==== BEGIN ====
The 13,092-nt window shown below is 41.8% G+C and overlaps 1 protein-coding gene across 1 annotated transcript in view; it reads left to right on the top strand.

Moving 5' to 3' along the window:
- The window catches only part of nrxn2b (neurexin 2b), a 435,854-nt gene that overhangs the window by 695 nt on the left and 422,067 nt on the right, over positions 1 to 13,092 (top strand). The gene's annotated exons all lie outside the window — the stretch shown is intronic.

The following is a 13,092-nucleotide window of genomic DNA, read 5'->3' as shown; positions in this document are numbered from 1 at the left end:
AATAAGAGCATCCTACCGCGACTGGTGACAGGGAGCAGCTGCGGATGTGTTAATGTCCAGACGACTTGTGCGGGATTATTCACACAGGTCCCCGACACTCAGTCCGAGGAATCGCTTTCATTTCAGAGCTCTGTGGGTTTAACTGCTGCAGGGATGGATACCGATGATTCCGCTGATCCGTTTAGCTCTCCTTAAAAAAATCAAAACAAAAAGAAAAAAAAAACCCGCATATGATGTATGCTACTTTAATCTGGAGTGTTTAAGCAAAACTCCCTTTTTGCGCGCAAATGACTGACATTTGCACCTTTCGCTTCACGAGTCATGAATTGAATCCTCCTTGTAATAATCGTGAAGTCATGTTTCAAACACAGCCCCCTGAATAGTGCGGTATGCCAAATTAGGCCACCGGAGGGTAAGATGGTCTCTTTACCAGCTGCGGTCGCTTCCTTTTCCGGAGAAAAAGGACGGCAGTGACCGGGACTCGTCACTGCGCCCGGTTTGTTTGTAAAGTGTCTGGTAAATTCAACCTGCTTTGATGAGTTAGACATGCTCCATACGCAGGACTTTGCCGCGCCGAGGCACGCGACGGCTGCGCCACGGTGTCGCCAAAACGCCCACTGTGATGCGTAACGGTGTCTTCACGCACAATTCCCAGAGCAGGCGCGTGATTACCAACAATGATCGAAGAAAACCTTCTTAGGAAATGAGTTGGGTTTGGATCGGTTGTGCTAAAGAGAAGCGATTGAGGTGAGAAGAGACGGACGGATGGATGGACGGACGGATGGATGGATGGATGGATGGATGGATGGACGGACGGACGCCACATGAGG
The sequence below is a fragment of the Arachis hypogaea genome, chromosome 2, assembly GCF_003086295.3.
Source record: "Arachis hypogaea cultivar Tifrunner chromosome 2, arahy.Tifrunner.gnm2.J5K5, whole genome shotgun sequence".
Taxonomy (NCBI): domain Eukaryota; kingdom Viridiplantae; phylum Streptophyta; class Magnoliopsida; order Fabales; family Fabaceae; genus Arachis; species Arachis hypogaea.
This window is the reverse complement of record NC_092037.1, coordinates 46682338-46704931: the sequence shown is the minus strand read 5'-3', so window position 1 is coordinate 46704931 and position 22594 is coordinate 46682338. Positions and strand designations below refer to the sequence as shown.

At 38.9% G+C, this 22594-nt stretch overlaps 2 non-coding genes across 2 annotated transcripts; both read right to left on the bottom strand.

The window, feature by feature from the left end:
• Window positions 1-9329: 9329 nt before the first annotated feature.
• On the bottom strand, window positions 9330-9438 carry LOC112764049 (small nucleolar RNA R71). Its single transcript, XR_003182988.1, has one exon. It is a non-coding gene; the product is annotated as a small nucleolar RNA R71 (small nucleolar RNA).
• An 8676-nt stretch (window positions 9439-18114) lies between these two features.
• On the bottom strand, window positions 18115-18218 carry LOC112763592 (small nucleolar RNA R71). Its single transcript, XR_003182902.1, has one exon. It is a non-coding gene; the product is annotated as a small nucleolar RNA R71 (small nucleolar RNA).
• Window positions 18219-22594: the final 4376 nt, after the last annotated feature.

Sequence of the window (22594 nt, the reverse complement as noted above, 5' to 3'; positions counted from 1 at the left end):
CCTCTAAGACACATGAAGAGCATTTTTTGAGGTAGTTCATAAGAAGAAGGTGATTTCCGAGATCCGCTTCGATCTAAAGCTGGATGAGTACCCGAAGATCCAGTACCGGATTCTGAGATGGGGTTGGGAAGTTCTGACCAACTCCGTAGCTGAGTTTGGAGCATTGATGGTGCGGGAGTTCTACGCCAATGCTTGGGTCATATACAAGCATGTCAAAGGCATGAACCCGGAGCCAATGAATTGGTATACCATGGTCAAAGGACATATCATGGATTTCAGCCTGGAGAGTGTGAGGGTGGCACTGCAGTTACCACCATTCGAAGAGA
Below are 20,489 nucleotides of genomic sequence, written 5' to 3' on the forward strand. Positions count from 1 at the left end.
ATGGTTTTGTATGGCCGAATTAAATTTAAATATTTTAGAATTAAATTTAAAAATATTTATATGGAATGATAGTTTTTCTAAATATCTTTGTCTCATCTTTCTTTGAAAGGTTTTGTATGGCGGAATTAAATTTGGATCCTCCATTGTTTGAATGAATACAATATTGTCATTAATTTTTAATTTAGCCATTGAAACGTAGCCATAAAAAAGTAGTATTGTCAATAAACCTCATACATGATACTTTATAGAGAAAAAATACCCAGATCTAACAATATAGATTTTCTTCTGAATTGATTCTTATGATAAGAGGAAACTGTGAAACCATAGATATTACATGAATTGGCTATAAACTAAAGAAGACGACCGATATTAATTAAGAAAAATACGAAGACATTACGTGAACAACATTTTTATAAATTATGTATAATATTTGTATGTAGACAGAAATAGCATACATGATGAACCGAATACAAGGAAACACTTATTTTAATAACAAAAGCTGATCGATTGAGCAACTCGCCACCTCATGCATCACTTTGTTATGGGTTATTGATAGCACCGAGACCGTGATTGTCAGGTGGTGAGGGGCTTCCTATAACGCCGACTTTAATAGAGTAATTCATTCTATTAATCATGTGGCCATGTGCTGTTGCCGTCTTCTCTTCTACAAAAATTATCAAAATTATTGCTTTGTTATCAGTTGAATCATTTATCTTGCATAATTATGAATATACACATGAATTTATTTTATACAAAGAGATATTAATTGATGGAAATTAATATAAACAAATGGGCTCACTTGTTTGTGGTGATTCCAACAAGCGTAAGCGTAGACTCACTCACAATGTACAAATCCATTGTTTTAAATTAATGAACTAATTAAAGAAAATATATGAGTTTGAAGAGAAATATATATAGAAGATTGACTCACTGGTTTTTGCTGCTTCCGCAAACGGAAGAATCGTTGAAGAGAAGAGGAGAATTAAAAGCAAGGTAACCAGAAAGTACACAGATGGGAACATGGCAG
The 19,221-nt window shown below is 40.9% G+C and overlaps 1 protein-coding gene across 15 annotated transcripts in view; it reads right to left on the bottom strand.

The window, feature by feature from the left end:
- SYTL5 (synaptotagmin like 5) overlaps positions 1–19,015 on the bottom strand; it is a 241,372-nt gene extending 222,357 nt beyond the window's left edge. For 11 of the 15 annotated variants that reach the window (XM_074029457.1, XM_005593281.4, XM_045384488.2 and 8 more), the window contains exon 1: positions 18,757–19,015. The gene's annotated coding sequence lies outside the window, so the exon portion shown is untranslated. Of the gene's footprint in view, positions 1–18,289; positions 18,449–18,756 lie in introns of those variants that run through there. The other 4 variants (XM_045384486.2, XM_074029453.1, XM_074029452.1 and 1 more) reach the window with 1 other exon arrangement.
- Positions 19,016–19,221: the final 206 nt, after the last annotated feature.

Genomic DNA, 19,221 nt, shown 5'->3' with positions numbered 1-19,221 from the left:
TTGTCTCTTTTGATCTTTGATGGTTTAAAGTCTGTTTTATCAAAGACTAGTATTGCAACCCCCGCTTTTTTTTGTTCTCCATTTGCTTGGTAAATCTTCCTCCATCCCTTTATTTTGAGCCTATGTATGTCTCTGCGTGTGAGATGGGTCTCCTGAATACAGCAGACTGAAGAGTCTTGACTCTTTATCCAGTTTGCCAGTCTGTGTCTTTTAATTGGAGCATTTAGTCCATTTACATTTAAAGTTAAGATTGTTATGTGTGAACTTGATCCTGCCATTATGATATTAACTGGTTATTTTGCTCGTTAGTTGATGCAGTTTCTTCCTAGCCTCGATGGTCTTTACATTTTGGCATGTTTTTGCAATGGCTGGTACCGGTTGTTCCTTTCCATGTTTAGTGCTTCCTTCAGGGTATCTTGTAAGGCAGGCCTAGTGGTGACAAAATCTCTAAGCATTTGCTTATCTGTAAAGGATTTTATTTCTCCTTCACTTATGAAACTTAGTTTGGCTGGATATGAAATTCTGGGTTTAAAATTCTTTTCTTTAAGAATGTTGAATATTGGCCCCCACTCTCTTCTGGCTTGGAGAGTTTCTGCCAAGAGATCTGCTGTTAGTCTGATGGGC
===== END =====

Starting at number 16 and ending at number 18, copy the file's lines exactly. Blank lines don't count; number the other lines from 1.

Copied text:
• Window positions 18219-22594: the final 4376 nt, after the last annotated feature.

Sequence of the window (22594 nt, the reverse complement as noted above, 5' to 3'; positions counted from 1 at the left end):
CCTCTAAGACACATGAAGAGCATTTTTTGAGGTAGTTCATAAGAAGAAGGTGATTTCCGAGATCCGCTTCGATCTAAAGCTGGATGAGTACCCGAAGATCCAGTACCGGATTCTGAGATGGGGTTGGGAAGTTCTGACCAACTCCGTAGCTGAGTTTGGAGCATTGATGGTGCGGGAGTTCTACGCCAATGCTTGGGTCATATACAAGCATGTCAAAGGCATGAACCCGGAGCCAATGAATTGGTATACCATGGTCAAAGGACATATCATGGATTTCAGCCTGGAGAGTGTGAGGGTGGCACTGCAGTTACCACCATTCGAAGAGA